“My kneecap broke and the doctor said that I couldn’t sit for two or three weeks, so that was kind of unfortunate,” he said, laughing.

“It was the craziest and the most unlucky situation.”

With PGL Major Stockholm just around the corner, allu knows that most teams are holding off on making changes, so he’s not in a hurry to find a new home. His ENCE contract also expires in December, so it’s unlikely that he will return to competition before the turn of the year.

In the past 12 months many unsettled CS:GO players have pursued a new career path in Valorant, lured by the riches on offer in the scene and by the promise of a stable competitive circuit backed by Riot Games itself.

Allu’s former ENCE teammate Elias ‘Jamppi’ Olkkonen has enjoyed success in the game, as have Santeri ‘BONECOLD’ Sassi (Acend) and Nikita ‘Derke’ Sirmitev (Fnatic), two other Finnish players who also came from Counter-Strike.

Allu admitted that while the thought of moving to Valorant did spark his curiosity at one point, he is not thinking about switching games.

“The thought was in my head for like a minute,” he said. “I’ve never played the game. I did download it, but I recently removed it because I needed to free some space on my hard drive.

“I’ve watched some streams just to see how it is, also because Jamppi plays it, so I was trying to see what was up there. But it just doesn’t… I can’t see myself playing that game.

“I haven’t played it, so my opinion could be different if I had. But in the end, CS has given me so much. I truly love this game. I have no reason to switch.”

ENCE issues

It feels as though allu still has a point to prove in the Counter-Strike scene after the dramatic fall from grace of ENCE’s Finnish project.

Things took an unexpected turn in December 2020, when allu appeared on the ‘HLTV Confirmed’ podcast to discuss the team’s struggles in the previous 18 months. While the show was running, former and then-current ENCE players claimed that allu’s account of the events was inaccurate, with Jere ‘⁠sergej⁠’ Salo going as far as to claim that the veteran’s “personality isn’t as simple or harmless as it might seem.”

As the debate about the team’s downfall and allu’s role in it heated up, ENCE issued a statement taking “full responsibility for not understanding the severity of the existent problems”. They also vowed to investigate how they had allowed such deep-rooted issues to go unchecked for so long.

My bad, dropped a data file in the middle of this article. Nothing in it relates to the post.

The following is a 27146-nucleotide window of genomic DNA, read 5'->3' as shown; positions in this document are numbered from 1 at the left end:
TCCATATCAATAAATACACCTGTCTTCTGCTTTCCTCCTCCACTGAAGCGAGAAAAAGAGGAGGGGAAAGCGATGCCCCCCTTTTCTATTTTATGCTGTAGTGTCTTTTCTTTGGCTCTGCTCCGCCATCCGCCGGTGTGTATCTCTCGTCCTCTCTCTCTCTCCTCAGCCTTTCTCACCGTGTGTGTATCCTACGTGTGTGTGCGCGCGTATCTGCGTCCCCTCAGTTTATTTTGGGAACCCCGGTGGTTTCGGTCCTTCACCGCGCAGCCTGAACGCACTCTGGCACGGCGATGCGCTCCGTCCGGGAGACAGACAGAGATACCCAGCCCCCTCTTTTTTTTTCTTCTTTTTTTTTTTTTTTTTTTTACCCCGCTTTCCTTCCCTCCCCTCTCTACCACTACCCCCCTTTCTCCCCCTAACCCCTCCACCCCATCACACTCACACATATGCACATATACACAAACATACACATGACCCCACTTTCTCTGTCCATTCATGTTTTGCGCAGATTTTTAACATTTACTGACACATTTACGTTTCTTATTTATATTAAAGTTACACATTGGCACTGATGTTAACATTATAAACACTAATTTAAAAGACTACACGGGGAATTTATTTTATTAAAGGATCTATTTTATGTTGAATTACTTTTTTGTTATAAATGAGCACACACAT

Just three weeks into 2021, ENCE announced their new, international lineup, which included allu. In an interview with HLTV.org, Niklas Ojalainen, General Manager at ENCE, explained that allu had shown a strong willingness to improve as a person, and refused to single anyone out for blame, saying that “a lot of people” were responsible for the collapse of the team.

But it’s inevitable for one to feel that allu’s career will be defined more by this episode and its impact on the public perception of him than by all that he has achieved on the server.

And while he is not too concerned about the court of public opinion, he knows that his chances of finding a new team are inevitably tied to what is said behind the scenes.

“What happened to me was kind of hard,” he said. “I think it’s something that I honestly did not deserve. I don’t mind the public speech, it has not been a concern of mine throughout my career, but it obviously affects me because you just hear stuff.

“It’s just the narrative, like I’m the most terrible person. That’s just funny [laughs]. It’s not true.

“Every coin has two sides, and I’ve kept my side of the story with me.”

Does this mean that one day he will tell his side? “At some point, maybe. We’ll see.”

Allu added that he is “here to prove people wrong.” Not just those who think he is a troublesome player who was at the root of ENCE’s problems, but also those who believe that someone of his age is too old to make an impact in the game.

He is working hard to show everyone that he still has plenty of gas left in the tank.

“I really don’t think that age is a determining factor,” he said. “I think it’s more about your mental state, how much effort and work you put in, your willingness, than about age.

“In NHL, there can be a goalkeeper who is 40 years old. If a person in that competitive league can do it, why can’t someone who is playing CS, for example?

“I just want to be out there competing.”